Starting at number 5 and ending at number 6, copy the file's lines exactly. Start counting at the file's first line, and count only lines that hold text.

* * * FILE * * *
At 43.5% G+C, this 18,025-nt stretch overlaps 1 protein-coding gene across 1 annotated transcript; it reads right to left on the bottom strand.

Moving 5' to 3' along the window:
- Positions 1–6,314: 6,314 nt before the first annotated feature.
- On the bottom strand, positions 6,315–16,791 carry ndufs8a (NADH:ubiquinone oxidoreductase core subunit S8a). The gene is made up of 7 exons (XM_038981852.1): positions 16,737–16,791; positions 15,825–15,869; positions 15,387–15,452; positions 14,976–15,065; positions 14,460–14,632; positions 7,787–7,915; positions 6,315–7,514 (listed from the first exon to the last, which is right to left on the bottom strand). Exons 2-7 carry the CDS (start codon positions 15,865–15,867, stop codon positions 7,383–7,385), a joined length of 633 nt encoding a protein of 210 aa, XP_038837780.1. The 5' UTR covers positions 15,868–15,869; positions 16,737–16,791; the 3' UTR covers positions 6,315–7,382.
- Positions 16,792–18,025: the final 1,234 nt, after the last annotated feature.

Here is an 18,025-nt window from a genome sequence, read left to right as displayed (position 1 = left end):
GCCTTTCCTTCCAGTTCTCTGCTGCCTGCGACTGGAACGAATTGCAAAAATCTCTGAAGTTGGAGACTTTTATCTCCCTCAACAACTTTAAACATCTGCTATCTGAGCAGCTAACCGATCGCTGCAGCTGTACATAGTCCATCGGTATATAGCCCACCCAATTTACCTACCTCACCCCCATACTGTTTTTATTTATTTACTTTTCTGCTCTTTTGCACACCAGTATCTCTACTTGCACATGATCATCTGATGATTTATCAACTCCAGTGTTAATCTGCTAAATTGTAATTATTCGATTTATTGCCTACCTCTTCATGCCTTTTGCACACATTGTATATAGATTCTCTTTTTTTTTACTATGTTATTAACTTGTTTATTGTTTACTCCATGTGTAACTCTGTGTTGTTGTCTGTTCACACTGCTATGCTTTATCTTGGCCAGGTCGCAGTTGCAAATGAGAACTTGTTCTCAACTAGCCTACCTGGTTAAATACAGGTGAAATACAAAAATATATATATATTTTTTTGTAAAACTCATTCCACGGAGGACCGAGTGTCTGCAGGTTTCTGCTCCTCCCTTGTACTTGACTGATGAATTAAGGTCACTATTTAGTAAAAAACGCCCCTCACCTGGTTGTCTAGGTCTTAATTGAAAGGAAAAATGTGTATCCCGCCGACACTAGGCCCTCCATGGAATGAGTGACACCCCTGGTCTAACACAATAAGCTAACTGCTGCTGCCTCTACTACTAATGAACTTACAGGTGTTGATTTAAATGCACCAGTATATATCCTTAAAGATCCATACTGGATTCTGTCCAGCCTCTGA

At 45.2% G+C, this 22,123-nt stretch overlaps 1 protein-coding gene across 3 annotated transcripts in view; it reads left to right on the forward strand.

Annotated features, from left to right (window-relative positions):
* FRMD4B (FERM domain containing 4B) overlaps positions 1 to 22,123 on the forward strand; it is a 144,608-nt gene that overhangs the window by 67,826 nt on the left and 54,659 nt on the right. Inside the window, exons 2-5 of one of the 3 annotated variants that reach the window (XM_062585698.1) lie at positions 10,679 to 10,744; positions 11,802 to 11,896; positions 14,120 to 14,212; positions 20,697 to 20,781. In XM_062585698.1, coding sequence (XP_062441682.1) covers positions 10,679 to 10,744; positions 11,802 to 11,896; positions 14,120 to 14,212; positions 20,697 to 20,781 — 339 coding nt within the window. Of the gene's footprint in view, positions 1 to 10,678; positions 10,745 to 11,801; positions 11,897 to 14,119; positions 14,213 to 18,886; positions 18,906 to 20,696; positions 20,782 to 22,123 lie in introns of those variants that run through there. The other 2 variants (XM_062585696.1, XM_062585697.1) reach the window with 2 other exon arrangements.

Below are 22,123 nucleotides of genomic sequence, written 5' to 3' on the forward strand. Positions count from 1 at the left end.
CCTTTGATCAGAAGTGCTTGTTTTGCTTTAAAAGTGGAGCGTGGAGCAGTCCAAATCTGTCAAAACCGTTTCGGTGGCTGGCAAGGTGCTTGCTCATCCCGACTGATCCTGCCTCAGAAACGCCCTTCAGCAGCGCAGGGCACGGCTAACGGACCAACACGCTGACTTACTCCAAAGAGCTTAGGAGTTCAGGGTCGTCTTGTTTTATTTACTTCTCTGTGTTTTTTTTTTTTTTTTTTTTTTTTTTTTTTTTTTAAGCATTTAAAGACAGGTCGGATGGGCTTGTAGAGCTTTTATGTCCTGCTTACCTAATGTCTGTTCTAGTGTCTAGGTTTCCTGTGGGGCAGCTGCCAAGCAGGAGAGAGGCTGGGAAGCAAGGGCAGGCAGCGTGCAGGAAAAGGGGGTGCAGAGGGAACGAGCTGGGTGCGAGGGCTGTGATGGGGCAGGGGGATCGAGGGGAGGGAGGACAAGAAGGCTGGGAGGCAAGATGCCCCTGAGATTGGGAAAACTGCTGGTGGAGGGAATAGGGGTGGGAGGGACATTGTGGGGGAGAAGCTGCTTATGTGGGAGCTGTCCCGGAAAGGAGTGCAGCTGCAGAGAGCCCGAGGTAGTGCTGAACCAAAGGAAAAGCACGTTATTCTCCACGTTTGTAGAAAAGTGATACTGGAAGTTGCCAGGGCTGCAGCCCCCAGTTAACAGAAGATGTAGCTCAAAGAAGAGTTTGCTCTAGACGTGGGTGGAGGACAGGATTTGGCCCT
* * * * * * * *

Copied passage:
- Positions 16,792–18,025: the final 1,234 nt, after the last annotated feature.

Here is an 18,025-nt window from a genome sequence, read left to right as displayed (position 1 = left end):